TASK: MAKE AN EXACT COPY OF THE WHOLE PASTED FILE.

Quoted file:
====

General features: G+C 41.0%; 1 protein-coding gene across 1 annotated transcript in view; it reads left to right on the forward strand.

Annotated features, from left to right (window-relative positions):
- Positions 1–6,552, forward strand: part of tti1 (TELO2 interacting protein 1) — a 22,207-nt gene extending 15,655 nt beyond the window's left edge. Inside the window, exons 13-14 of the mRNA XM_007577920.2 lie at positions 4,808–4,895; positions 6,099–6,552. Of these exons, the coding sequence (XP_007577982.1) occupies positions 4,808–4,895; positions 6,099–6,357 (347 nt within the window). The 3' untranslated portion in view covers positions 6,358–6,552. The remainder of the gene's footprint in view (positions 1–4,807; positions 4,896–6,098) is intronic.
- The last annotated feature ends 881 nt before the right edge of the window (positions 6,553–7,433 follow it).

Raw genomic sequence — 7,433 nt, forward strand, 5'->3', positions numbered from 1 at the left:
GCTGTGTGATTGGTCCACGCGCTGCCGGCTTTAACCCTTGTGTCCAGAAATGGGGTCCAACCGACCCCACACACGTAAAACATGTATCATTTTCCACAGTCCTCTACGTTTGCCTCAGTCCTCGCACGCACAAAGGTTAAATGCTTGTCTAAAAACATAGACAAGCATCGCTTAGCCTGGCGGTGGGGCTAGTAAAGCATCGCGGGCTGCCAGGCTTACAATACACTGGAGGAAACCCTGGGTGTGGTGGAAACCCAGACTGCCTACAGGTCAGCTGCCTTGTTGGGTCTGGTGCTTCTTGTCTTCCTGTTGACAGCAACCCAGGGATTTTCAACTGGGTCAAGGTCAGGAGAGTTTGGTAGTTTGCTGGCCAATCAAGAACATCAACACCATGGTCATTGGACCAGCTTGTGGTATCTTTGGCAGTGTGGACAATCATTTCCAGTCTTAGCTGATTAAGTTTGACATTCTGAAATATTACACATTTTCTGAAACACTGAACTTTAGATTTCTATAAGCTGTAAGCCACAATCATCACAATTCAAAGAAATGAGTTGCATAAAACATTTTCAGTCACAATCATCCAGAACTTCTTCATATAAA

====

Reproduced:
General features: G+C 41.0%; 1 protein-coding gene across 1 annotated transcript in view; it reads left to right on the forward strand.

Annotated features, from left to right (window-relative positions):
- Positions 1–6,552, forward strand: part of tti1 (TELO2 interacting protein 1) — a 22,207-nt gene extending 15,655 nt beyond the window's left edge. Inside the window, exons 13-14 of the mRNA XM_007577920.2 lie at positions 4,808–4,895; positions 6,099–6,552. Of these exons, the coding sequence (XP_007577982.1) occupies positions 4,808–4,895; positions 6,099–6,357 (347 nt within the window). The 3' untranslated portion in view covers positions 6,358–6,552. The remainder of the gene's footprint in view (positions 1–4,807; positions 4,896–6,098) is intronic.
- The last annotated feature ends 881 nt before the right edge of the window (positions 6,553–7,433 follow it).

Raw genomic sequence — 7,433 nt, forward strand, 5'->3', positions numbered from 1 at the left:
GCTGTGTGATTGGTCCACGCGCTGCCGGCTTTAACCCTTGTGTCCAGAAATGGGGTCCAACCGACCCCACACACGTAAAACATGTATCATTTTCCACAGTCCTCTACGTTTGCCTCAGTCCTCGCACGCACAAAGGTTAAATGCTTGTCTAAAAACATAGACAAGCATCGCTTAGCCTGGCGGTGGGGCTAGTAAAGCATCGCGGGCTGCCAGGCTTACAATACACTGGAGGAAACCCTGGGTGTGGTGGAAACCCAGACTGCCTACAGGTCAGCTGCCTTGTTGGGTCTGGTGCTTCTTGTCTTCCTGTTGACAGCAACCCAGGGATTTTCAACTGGGTCAAGGTCAGGAGAGTTTGGTAGTTTGCTGGCCAATCAAGAACATCAACACCATGGTCATTGGACCAGCTTGTGGTATCTTTGGCAGTGTGGACAATCATTTCCAGTCTTAGCTGATTAAGTTTGACATTCTGAAATATTACACATTTTCTGAAACACTGAACTTTAGATTTCTATAAGCTGTAAGCCACAATCATCACAATTCAAAGAAATGAGTTGCATAAAACATTTTCAGTCACAATCATCCAGAACTTCTTCATATAAA